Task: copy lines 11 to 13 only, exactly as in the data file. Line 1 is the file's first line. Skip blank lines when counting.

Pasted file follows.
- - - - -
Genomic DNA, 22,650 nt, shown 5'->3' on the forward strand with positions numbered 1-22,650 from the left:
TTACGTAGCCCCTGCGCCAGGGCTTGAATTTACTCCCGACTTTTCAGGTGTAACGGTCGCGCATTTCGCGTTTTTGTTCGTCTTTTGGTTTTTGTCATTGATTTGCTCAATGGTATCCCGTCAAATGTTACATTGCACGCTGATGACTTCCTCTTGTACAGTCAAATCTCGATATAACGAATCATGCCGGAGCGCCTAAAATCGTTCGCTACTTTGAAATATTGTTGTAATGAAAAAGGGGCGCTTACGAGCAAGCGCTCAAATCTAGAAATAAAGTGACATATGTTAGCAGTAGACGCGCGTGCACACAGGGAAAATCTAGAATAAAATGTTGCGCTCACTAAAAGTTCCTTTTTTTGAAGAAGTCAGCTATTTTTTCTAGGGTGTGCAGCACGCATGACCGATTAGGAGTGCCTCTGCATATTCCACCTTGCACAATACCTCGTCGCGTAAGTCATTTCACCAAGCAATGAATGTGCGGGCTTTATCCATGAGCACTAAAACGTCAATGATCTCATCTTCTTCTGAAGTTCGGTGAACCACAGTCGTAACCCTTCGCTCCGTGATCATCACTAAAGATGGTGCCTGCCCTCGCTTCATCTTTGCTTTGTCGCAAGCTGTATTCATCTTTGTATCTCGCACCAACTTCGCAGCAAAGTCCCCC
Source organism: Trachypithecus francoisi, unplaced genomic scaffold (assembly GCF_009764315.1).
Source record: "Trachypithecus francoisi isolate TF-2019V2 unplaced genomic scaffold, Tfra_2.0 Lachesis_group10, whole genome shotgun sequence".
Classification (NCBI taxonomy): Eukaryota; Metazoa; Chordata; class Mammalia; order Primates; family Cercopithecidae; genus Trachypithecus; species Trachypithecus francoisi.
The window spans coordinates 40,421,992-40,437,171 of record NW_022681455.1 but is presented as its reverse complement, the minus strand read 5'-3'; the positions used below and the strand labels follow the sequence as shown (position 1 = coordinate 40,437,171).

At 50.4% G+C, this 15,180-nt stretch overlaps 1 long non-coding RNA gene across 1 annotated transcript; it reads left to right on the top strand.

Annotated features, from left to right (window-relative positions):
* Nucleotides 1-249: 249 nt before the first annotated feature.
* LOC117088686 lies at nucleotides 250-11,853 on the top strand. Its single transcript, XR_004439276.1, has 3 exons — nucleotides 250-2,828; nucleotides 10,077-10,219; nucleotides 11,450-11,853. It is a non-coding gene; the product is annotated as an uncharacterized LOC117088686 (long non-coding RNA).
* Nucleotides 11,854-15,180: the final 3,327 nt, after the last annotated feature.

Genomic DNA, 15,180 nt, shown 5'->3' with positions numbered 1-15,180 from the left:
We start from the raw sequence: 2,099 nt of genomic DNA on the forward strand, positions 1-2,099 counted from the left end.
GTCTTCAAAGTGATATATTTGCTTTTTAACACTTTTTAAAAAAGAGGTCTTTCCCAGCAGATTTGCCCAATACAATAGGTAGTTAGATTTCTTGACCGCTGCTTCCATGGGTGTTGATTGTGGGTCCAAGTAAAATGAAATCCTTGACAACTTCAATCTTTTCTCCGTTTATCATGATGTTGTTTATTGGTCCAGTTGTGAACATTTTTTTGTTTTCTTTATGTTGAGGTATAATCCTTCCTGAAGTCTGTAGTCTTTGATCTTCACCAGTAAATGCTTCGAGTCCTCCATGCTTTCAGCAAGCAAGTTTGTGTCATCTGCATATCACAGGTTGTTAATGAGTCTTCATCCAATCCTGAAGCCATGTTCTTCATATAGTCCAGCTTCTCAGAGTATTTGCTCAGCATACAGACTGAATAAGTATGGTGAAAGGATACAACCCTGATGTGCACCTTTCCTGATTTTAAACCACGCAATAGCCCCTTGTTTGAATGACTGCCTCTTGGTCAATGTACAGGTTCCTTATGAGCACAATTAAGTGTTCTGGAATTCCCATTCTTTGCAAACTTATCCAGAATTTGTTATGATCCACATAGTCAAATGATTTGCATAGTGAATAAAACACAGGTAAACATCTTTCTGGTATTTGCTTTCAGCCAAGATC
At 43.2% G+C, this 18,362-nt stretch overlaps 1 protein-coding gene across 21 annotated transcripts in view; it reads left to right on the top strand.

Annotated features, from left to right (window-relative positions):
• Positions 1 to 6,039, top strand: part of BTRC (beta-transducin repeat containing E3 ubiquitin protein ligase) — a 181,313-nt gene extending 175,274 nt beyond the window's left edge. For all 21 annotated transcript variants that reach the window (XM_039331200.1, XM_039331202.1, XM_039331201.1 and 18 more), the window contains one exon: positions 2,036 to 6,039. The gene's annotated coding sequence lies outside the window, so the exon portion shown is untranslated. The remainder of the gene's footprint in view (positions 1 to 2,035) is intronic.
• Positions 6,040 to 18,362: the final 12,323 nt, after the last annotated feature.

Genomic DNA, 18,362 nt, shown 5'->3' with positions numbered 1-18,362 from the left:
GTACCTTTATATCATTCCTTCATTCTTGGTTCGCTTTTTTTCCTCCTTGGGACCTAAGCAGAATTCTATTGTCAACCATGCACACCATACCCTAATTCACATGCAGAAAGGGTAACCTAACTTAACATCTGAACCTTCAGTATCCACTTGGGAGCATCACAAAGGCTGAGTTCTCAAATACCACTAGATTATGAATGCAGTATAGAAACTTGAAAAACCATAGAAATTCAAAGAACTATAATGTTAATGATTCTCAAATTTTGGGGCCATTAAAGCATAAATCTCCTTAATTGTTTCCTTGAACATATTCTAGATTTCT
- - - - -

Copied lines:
* Nucleotides 11,854-15,180: the final 3,327 nt, after the last annotated feature.

Genomic DNA, 15,180 nt, shown 5'->3' with positions numbered 1-15,180 from the left:
We start from the raw sequence: 2,099 nt of genomic DNA on the forward strand, positions 1-2,099 counted from the left end.